The Incident Report
Toronto: Pedlar Press, 2009.
This photo does not do the cover of the book justice, nor do any others I have found. On the cover of The Incident Report is a photograph of a book with black binding called The Incident Report, a novel by Martha Baillie. The photograph is sharp enough that you can see that it has a fabric hardcover binding, but there is a visible laid and wove pattern of the paper used for the actual cover that competes with the horizontal lines of the photographed fabric cover. Art and life duke it out in the visible signs of texture.
Inside the covers, art and life also duke it out, and form continues to be a defining principle. The protagonist of the novel is Miriam, and her story is composed of 144 incident reports about the goings on at the Allan Gardens branch of the Toronto Public Library. These are often short (one paragraph, rarely more than one page) sketches of the crazies who come in to the library, and it must surely be one of the premises of this novel that Information Studies (formerly known as Library Science) should include classes in social work. I call them “crazies”; Miriam is less judgemental, almost emotionless. As Karen Luscombe states in her review,
When she happens upon a “sticky mess” left by one of the library’s “determined masturbators,” Miriam’s absurd über-restraint simply compels: “The books, soiled by what looked like common semen, we bagged in clear plastic and I withdrew them from the collection. No other actions were taken.” The effect simply harrows.
My favourite incident report is one I am afraid I will be doomed to enact in my dotage:
Incident Report 92
An elderly patron identified himself as Ovid Mallory. He came to the Reference desk to say he had “lost his ideas.” As he could not recall his phone number or address, the police were called. The time was 5:30 PM. (135)
Baillie herself has worked as a public librarian, and the end papers of the novel (the numbers 1-9 written closely and repetitively in ballpoint pen and covering the front and back of loose leaf paper) were papers she found in her own librarian life.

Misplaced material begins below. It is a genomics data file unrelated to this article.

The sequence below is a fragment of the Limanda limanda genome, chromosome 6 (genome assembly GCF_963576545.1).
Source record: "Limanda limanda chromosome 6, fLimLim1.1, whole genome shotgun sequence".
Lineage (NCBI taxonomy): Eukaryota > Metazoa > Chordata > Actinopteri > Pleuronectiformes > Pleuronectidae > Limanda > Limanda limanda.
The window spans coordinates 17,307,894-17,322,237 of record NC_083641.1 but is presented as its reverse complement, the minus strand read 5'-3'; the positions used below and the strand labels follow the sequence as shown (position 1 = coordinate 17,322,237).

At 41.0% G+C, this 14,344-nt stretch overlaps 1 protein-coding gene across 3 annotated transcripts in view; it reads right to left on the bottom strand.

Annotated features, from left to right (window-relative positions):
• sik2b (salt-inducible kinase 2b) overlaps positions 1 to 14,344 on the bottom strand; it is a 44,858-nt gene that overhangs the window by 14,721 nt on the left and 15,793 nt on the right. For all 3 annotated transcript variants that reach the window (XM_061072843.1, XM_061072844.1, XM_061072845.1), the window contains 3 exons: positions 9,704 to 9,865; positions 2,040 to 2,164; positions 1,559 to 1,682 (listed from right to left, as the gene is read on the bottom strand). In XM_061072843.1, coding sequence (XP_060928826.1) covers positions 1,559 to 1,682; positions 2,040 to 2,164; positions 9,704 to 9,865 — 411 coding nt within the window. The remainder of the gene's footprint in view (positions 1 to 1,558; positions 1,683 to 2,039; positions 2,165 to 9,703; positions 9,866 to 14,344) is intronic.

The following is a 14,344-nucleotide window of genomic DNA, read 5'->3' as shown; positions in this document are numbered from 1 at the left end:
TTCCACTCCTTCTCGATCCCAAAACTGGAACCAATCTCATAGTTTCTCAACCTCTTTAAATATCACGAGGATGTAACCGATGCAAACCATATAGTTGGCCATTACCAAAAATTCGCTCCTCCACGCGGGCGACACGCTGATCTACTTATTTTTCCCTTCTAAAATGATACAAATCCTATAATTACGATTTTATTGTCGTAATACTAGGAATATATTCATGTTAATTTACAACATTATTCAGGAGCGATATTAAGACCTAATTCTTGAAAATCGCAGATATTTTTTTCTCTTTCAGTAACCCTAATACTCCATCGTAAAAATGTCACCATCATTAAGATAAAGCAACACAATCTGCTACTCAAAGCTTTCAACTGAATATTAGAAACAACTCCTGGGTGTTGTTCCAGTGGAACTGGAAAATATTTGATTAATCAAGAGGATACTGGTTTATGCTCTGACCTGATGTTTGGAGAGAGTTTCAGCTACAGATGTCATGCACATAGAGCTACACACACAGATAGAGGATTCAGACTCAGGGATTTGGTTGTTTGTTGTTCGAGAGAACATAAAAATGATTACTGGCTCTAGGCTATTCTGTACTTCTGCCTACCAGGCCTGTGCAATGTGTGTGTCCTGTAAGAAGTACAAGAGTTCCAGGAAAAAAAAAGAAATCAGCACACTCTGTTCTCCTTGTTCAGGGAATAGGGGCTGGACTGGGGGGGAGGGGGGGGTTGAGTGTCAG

I had no reason to believe the writer of numbers was a man, but often as not, beliefs ignore reason. (41)
In addition to the sketches of the library’s crazy patrons, a mystery and a love story unfold, so the short reports do begin to accrue narrative continuity. Miriam finds the score to Rigoletto in the photocopier, and then she begins to receive threatening notes from a man who adopts the identity of Verdi’s mad anti-hero. The blurring of art and life becomes a threat, and the police are called in.
Ultimately, there are actually few discussions of the content of books in this book about books. Miriam’s father had been a bibliophile with the hoarder’s illness of amassing things and substituting goods for emotional gratification. His books clog the passageways and staircases of their house, they overtake the garage, they threaten to topple onto all of them. Odd that she would choose the profession of providing books to people when they are such a source of sorrow and shame at home.
The intertextual references are to opera, music, painting, fairy tales, which of course appear in books but are part of an oral tradition. Books themselves are used as projectiles, screens behind which to masturbate, and surfaces on which to ejaculate. Miriam does go in search for books for patrons, but more often she provides them with other things: web sites, sheet music and toilet paper to take home. The library is many things to many people.
The form is clever, but I rather thought it proved its point too well: we are a fragmented lot, but we crave continuity. Our society is fragmented, the minds of both the mentally stable and unstable are fragmented, we crave stability, but it is in short supply. When Miriam meets her lover, Baillie uses the brevity and impressionism of the incident reports to great effect for the sex scenes. There are flashes of eros, and they are beautiful. But flashes of eros are not enough, and Miriam keeps asking Janko to tell her stories about himself. In that repetition she not only hopes to build a narrative identity for him, she also tests him, probing for gaps in his story that might indicate that he is not telling the truth.
She needs more, and so did I. I found the fragmented sketches to be an obstacle to pleasure, and while I became more engaged as the mystery of Rigoletto unfolded, the appeal of the descriptions of the patrons wore thin.
As a book about books, though, it succeeds brilliantly and darkly. Like Audrey Niffenegger’s The Night Bookmobile, this book warns that we get lost in books at our own peril, that human connection trumps falling into a well of lost plots.
For a link to an interview on CBC, visit Martha Baillie’s site here.
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